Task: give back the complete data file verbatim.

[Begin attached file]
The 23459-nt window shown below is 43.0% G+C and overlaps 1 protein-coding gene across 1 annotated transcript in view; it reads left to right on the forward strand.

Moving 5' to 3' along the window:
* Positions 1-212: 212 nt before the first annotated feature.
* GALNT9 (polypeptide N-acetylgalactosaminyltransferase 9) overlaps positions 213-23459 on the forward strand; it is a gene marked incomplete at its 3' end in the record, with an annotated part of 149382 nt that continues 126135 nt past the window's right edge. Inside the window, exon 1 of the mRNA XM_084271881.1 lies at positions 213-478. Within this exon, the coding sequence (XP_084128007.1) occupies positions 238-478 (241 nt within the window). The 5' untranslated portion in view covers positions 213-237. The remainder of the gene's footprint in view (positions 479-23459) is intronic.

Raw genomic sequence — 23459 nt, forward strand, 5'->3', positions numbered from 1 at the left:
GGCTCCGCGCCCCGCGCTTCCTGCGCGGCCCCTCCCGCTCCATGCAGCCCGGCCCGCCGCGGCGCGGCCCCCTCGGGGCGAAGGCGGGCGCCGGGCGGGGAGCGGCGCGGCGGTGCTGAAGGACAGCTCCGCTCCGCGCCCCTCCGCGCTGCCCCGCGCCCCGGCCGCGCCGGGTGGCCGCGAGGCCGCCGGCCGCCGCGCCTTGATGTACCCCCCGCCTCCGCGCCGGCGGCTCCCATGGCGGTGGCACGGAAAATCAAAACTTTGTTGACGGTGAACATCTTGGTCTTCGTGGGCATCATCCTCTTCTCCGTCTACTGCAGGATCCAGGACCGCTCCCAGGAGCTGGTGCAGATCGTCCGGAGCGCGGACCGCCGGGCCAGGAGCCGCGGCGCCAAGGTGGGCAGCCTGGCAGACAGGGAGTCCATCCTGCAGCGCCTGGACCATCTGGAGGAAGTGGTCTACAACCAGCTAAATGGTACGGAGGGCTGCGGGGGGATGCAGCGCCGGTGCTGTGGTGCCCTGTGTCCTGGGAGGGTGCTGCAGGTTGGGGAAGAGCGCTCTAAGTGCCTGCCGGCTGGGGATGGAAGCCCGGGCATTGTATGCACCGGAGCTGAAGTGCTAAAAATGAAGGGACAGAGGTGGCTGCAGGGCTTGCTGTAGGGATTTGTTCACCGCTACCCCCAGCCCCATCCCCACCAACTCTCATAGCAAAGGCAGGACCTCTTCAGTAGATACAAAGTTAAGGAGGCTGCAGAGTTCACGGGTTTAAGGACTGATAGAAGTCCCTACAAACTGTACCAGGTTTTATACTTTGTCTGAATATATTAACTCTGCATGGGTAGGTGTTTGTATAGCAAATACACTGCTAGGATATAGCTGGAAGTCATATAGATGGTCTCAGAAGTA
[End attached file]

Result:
The 23459-nt window shown below is 43.0% G+C and overlaps 1 protein-coding gene across 1 annotated transcript in view; it reads left to right on the forward strand.

Moving 5' to 3' along the window:
* Positions 1-212: 212 nt before the first annotated feature.
* GALNT9 (polypeptide N-acetylgalactosaminyltransferase 9) overlaps positions 213-23459 on the forward strand; it is a gene marked incomplete at its 3' end in the record, with an annotated part of 149382 nt that continues 126135 nt past the window's right edge. Inside the window, exon 1 of the mRNA XM_084271881.1 lies at positions 213-478. Within this exon, the coding sequence (XP_084128007.1) occupies positions 238-478 (241 nt within the window). The 5' untranslated portion in view covers positions 213-237. The remainder of the gene's footprint in view (positions 479-23459) is intronic.

Raw genomic sequence — 23459 nt, forward strand, 5'->3', positions numbered from 1 at the left:
GGCTCCGCGCCCCGCGCTTCCTGCGCGGCCCCTCCCGCTCCATGCAGCCCGGCCCGCCGCGGCGCGGCCCCCTCGGGGCGAAGGCGGGCGCCGGGCGGGGAGCGGCGCGGCGGTGCTGAAGGACAGCTCCGCTCCGCGCCCCTCCGCGCTGCCCCGCGCCCCGGCCGCGCCGGGTGGCCGCGAGGCCGCCGGCCGCCGCGCCTTGATGTACCCCCCGCCTCCGCGCCGGCGGCTCCCATGGCGGTGGCACGGAAAATCAAAACTTTGTTGACGGTGAACATCTTGGTCTTCGTGGGCATCATCCTCTTCTCCGTCTACTGCAGGATCCAGGACCGCTCCCAGGAGCTGGTGCAGATCGTCCGGAGCGCGGACCGCCGGGCCAGGAGCCGCGGCGCCAAGGTGGGCAGCCTGGCAGACAGGGAGTCCATCCTGCAGCGCCTGGACCATCTGGAGGAAGTGGTCTACAACCAGCTAAATGGTACGGAGGGCTGCGGGGGGATGCAGCGCCGGTGCTGTGGTGCCCTGTGTCCTGGGAGGGTGCTGCAGGTTGGGGAAGAGCGCTCTAAGTGCCTGCCGGCTGGGGATGGAAGCCCGGGCATTGTATGCACCGGAGCTGAAGTGCTAAAAATGAAGGGACAGAGGTGGCTGCAGGGCTTGCTGTAGGGATTTGTTCACCGCTACCCCCAGCCCCATCCCCACCAACTCTCATAGCAAAGGCAGGACCTCTTCAGTAGATACAAAGTTAAGGAGGCTGCAGAGTTCACGGGTTTAAGGACTGATAGAAGTCCCTACAAACTGTACCAGGTTTTATACTTTGTCTGAATATATTAACTCTGCATGGGTAGGTGTTTGTATAGCAAATACACTGCTAGGATATAGCTGGAAGTCATATAGATGGTCTCAGAAGTA